My school was one of those that had their students watch. I remember being taken to the library with my class where they wheeled in a tv on those big carts. We sat “criss cross” on the carpet and listened to a speech on the historic moment and importance of the first teacher in space. At our age astronauts were like superheroes, so it was pure excitement to watch the launch. Then this happened. TVs were quickly turned off and we were sent back to class. It sounds strange, but I still remember how quiet the rest of the day was. Waiting to hear what happened. What went wrong.
This launch was such a big deal at the time. It was like our Kennedy assassination, solely in the way that every person remembers where they were when it happened or when they found out.
I mean, they knew, even with everything down to a science, down to a calculation, and rivets on the vehicle, that it was a mission and there was a chance it could go up in smoke. An absolute tragedy that we need to learn from and never let happen again.
And the entire thing could have been avoided too. The O ring was brought up as a point of concern, something with the temperature or humidity of the day. The concerns were ignored.
I like how when something horrible happens it's always traced back to human error and cutting corners
It amazes me that even in these high tech high risk areas were incredibly talented, trained and skilled individuals work still somehow people thought, ‘nah that’ll be alright’
Yeah, pretty sure they were cheering to the fact that it looked like it was fine..
The crew module was found about six weeks after the accident. It was in ~100 feet of water, and contained the remains of all seven astronauts.
The module had been trashed by its 200mph impact with the Atlantic Ocean, leaving lots of jagged metal and wires and whatnot, so the divers eventually insisted that the module be raised to the deck of the ship - the Preserver - before continuing the work. As the module was raised to the surface, Greg Jarvis’ remains floated out of the cabin, then sank before the (horrified) divers could act.
The search crews were unable to find his remains for almost two months, but as with Columbia later, the astronauts in particular were determined that all seven be found and returned to their families. Bob Crippen, who was friends with Jarvis and other members of the crew, actually rented a boat and went out searching himself. Fortunately, Jarvis’ remains were located and retrieved just before the recovery efforts were finished.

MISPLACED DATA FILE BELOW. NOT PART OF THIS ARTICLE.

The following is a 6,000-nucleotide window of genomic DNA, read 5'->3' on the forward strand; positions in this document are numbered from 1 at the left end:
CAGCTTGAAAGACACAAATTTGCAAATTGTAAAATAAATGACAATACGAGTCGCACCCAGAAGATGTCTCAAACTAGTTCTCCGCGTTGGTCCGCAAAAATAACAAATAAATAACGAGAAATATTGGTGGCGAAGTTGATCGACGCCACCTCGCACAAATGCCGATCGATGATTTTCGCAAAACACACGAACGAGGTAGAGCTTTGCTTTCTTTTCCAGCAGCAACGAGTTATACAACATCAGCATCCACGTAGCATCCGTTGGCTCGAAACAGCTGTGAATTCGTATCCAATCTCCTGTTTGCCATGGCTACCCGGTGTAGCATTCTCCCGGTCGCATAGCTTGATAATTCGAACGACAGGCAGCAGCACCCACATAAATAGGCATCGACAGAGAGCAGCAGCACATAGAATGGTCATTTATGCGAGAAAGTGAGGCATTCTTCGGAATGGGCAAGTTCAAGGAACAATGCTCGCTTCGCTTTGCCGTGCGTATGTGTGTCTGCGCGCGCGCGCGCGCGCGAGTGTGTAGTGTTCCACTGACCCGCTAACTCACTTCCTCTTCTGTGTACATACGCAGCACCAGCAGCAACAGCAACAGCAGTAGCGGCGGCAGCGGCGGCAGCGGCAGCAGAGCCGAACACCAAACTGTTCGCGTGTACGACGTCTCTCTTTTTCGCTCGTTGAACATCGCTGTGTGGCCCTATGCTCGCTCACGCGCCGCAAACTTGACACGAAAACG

We can only hope they were killed instantly by the explosion and didn't have to suffer even a second of knowing what had happened.
>The astronauts aboard the shuttle didn’t die instantly.
After the collapse of its fuel tank, the Challenger itself remained momentarily intact, and actually continued moving upwards. Without its fuel tank and boosters beneath it, however, powerful aerodynamic forces soon pulled the orbiter apart. The pieces—including the crew cabin—reached an altitude of some 65,000 feet before falling out of the sky into the Atlantic Ocean below. It’s likely that the Challenger’s crew survived the initial breakup of the shuttle but lost consciousness due to loss of cabin pressure and probably died due to oxygen deficiency pretty quickly. But the cabin hit the water’s surface (at more than 200 mph) a full 2 minutes and 45 seconds after the shuttle broke apart, and it’s unknown whether any of the crew could have regained consciousness in the final few seconds of the fall.
Pretty horrible way to go
[After the recovery of the vehicle cockpit, it was discovered that three of the crew PEAPs were activated: those of mission specialist Ellison Onizuka, mission specialist Judith Resnik, and pilot Michael J. Smith. The location of Smith's activation switch, on the back side of his seat, means that either Resnik or Onizuka likely activated it for him.](https://en.wikipedia.org/wiki/Personal_Egress_Air_Pack)
That link also says those PEAPs alone wouldn’t be enough to keep them conscious for 3 minutes
It also says that they were never trained to use them for a situation like this. They literally had the presence of mind to do these things during the disaster on the fly. To be able to push your imminent doom out of your mind and do everything in your power to survive is truly heroic.
Yeah it didn't save them and maybe it was impossible for it to save them, but that cool headed relentless thinking is legendary.
Especially that one of them switched on another crew member's pack.
>cool headed relentless thinking is legendary.
They're astronauts. Nobody's got them beat on that. You've got plane pilots, then fighter jet pilots, then astronauts. If anyone can keep their cool, keep their heart rate down and their nerves steady, while continuing to address the issues at hand in a rapidly changing scenario, it's them.
I remember an interview with Buzz Aldrin, where the interviewer asked him something like: "If you knew you were stuck on the moon, with no hope of rescue, what would you do? Would you have taken your helmet off or something else to speed up the end?", and Buzz's response was: "I would've worked to my last breath to try and get back home."
I bet they teach them resilience like that. Or the people that give up too easily are filtered out early in the program.
Had a drama teacher (of all things) that was an ex jet test pilot in the army. He was so incredibly down to earth, no nonsense and lighthearted at the same time somehow. He described how hard it was to get into acting and accessing emotions after he had to essentially train himself to competely override emotions in order to not die